In the 1970s, there may have been only nine patents for drink lids designed in the United States--nine unique patents for lids that, ideally, kept to-go beverages from sloshing out of their cups and ruining clothes and morning commutes. The next decade, 26 patents existed for the same purpose. Lids were a big deal. Add in another three decades of growing urban centers, lengthening commutes, and busier lives, and it should be no surprise that we take our disposable plastic lids more seriously than ever.
Architect Louise Harpman collects coffee cup lids and currently owns more than 550 varieties of disposable spill-stoppers, which proves that the 90s and 2000s saw huge growth in lid designs and patents. The Smithsonian's Design blog has a great piece up tracing the history of coffee lids through decades of cultural change.
The lids represent an interesting intersection of technical and cultural evolution. As the United States increasingly focused on to-go foods and drinks (and telephone calls and shopping and everything else), we became more adept at engineering cheap plastics and producing materials and disposable volumes.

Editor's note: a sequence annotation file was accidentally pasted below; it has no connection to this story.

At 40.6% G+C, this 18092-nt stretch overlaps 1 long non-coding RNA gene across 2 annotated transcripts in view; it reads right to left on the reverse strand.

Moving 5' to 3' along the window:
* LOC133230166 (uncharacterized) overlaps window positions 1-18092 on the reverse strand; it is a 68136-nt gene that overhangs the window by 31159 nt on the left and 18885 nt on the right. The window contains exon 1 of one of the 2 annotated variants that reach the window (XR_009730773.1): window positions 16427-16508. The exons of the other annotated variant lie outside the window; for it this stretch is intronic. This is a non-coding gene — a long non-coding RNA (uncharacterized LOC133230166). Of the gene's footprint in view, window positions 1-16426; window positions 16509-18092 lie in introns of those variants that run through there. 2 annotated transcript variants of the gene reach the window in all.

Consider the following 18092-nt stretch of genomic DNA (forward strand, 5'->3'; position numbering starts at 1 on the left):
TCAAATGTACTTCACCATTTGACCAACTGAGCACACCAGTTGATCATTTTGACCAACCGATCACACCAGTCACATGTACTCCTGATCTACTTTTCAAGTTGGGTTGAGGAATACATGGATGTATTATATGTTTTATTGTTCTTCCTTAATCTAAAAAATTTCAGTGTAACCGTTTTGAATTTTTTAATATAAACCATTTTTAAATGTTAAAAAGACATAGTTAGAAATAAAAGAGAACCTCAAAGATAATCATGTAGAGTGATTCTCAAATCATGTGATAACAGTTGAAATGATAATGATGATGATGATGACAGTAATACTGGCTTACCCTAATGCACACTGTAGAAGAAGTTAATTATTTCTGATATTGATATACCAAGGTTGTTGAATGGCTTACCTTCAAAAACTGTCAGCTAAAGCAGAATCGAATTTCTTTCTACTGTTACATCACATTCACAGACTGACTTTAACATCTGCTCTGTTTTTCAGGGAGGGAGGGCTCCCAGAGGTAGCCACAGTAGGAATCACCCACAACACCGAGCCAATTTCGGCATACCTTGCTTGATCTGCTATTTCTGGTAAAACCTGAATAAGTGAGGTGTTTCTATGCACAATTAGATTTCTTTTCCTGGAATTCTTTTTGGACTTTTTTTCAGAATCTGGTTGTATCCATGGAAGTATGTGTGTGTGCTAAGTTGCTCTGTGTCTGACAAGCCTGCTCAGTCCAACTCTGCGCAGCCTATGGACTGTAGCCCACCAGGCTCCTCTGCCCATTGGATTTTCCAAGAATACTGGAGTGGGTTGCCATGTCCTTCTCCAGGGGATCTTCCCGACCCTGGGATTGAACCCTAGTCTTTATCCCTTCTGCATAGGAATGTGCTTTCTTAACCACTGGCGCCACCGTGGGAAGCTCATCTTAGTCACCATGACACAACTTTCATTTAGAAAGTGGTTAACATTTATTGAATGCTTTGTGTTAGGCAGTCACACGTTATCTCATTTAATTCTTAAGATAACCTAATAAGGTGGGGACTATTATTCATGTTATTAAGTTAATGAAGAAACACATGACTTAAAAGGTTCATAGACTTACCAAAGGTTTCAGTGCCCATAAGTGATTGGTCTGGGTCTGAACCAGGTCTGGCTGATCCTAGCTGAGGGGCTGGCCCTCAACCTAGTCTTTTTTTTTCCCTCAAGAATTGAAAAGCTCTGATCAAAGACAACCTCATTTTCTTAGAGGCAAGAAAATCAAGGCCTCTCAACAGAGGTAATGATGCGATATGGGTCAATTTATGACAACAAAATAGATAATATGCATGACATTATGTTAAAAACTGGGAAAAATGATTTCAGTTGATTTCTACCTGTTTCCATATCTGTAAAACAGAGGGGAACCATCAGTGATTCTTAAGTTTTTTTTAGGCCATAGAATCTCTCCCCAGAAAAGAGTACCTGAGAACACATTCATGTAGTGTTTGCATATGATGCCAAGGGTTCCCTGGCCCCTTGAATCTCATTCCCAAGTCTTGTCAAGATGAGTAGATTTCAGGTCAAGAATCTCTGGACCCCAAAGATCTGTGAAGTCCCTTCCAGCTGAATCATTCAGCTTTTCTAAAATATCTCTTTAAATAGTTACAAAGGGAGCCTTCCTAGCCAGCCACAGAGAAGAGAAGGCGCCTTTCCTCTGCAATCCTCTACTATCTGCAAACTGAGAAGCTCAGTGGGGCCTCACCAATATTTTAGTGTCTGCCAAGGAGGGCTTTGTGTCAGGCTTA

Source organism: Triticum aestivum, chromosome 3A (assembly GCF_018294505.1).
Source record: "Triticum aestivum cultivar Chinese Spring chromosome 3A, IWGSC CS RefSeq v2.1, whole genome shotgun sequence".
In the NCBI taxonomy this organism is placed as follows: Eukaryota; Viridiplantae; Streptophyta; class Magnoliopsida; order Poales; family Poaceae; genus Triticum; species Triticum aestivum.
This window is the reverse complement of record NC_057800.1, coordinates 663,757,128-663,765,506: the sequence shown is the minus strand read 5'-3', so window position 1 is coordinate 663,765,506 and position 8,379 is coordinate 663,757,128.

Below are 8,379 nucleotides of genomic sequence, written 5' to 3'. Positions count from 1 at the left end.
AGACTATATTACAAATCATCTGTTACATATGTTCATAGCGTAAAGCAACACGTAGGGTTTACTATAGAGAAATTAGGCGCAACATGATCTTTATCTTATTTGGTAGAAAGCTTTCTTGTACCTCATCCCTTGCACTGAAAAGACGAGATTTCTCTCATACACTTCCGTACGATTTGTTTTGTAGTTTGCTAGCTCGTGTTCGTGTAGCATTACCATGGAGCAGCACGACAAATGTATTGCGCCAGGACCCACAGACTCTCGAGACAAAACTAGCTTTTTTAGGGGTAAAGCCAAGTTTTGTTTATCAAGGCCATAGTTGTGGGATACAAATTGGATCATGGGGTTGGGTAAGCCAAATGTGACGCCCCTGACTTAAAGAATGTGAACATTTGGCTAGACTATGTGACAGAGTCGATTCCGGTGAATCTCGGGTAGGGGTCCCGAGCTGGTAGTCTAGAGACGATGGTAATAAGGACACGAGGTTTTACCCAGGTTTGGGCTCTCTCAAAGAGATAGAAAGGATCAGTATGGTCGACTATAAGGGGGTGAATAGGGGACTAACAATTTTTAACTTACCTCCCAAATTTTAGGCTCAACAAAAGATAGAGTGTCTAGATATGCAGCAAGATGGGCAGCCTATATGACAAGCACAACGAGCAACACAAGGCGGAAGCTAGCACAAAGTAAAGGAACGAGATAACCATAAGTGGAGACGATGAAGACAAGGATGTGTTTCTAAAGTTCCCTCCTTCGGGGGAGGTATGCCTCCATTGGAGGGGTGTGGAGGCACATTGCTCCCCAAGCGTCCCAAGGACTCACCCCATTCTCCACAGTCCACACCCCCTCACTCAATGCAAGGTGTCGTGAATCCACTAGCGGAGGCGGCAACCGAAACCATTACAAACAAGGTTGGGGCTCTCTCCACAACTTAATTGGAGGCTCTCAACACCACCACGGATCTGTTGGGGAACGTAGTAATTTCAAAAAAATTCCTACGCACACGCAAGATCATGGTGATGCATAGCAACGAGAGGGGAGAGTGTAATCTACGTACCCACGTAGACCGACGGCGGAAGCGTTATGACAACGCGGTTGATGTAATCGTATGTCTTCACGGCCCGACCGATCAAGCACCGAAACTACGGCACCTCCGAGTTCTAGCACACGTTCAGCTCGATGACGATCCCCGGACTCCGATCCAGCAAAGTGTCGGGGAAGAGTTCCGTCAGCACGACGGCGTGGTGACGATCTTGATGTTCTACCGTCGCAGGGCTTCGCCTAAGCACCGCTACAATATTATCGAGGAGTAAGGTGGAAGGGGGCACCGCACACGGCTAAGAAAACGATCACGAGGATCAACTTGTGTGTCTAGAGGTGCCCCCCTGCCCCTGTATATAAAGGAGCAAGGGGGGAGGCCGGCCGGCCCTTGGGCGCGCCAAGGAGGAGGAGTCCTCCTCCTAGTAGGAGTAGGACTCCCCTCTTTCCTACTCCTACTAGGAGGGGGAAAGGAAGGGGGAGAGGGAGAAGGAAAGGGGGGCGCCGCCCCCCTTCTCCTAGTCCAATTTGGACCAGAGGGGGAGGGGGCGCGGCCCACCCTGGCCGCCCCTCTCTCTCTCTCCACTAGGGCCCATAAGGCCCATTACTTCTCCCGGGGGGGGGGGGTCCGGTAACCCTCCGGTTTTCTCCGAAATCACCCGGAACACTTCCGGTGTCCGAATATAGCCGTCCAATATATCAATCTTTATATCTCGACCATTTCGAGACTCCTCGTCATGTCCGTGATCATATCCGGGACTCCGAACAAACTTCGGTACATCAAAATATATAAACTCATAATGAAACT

Harpman began collecting the lids 30 years ago after noticing students peeling back part of a lid to create a small triangular section to sip through. Decades later, that's still a common coffee lid design. It wasn't until sometime in the 1980s that lid design began to focus on covering up drinking holes after they'd been created, which was the birth of the modern coffee cup lid.
It's amazing how many different designs have been tried over the years, and you can probably start your own modern collection simply by hopping between Starbucks, McDonald's, Dunkin' Donuts, and 7-Eleven. Then again, maybe not. As the Smithsonian points out, the Solo Traveler is an awfully familiar design that's still used today...and it debuted in 1986.